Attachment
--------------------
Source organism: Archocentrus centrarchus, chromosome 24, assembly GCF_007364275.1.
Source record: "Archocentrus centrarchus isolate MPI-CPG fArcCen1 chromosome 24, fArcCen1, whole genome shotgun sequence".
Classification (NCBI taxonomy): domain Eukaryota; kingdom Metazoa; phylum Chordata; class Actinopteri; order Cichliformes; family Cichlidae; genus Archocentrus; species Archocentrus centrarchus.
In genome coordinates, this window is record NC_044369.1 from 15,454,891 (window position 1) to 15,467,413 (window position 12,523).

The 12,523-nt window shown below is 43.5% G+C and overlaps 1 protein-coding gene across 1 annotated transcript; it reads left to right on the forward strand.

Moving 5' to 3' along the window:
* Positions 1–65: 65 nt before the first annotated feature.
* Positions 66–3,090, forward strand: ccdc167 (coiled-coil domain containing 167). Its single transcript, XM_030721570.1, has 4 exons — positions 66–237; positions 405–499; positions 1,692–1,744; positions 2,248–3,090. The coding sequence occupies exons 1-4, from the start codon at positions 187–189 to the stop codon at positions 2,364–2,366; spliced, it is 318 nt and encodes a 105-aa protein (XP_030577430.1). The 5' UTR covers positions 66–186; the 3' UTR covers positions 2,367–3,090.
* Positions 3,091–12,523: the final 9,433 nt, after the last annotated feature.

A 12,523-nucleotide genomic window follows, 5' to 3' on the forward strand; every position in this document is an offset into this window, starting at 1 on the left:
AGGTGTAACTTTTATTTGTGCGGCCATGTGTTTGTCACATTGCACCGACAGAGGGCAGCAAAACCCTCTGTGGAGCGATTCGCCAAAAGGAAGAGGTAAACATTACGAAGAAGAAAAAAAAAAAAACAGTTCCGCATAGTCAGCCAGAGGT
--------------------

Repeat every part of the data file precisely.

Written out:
Source organism: Archocentrus centrarchus, chromosome 24, assembly GCF_007364275.1.
Source record: "Archocentrus centrarchus isolate MPI-CPG fArcCen1 chromosome 24, fArcCen1, whole genome shotgun sequence".
Classification (NCBI taxonomy): domain Eukaryota; kingdom Metazoa; phylum Chordata; class Actinopteri; order Cichliformes; family Cichlidae; genus Archocentrus; species Archocentrus centrarchus.
In genome coordinates, this window is record NC_044369.1 from 15,454,891 (window position 1) to 15,467,413 (window position 12,523).

The 12,523-nt window shown below is 43.5% G+C and overlaps 1 protein-coding gene across 1 annotated transcript; it reads left to right on the forward strand.

Moving 5' to 3' along the window:
* Positions 1–65: 65 nt before the first annotated feature.
* Positions 66–3,090, forward strand: ccdc167 (coiled-coil domain containing 167). Its single transcript, XM_030721570.1, has 4 exons — positions 66–237; positions 405–499; positions 1,692–1,744; positions 2,248–3,090. The coding sequence occupies exons 1-4, from the start codon at positions 187–189 to the stop codon at positions 2,364–2,366; spliced, it is 318 nt and encodes a 105-aa protein (XP_030577430.1). The 5' UTR covers positions 66–186; the 3' UTR covers positions 2,367–3,090.
* Positions 3,091–12,523: the final 9,433 nt, after the last annotated feature.

A 12,523-nucleotide genomic window follows, 5' to 3' on the forward strand; every position in this document is an offset into this window, starting at 1 on the left:
AGGTGTAACTTTTATTTGTGCGGCCATGTGTTTGTCACATTGCACCGACAGAGGGCAGCAAAACCCTCTGTGGAGCGATTCGCCAAAAGGAAGAGGTAAACATTACGAAGAAGAAAAAAAAAAAAACAGTTCCGCATAGTCAGCCAGAGGT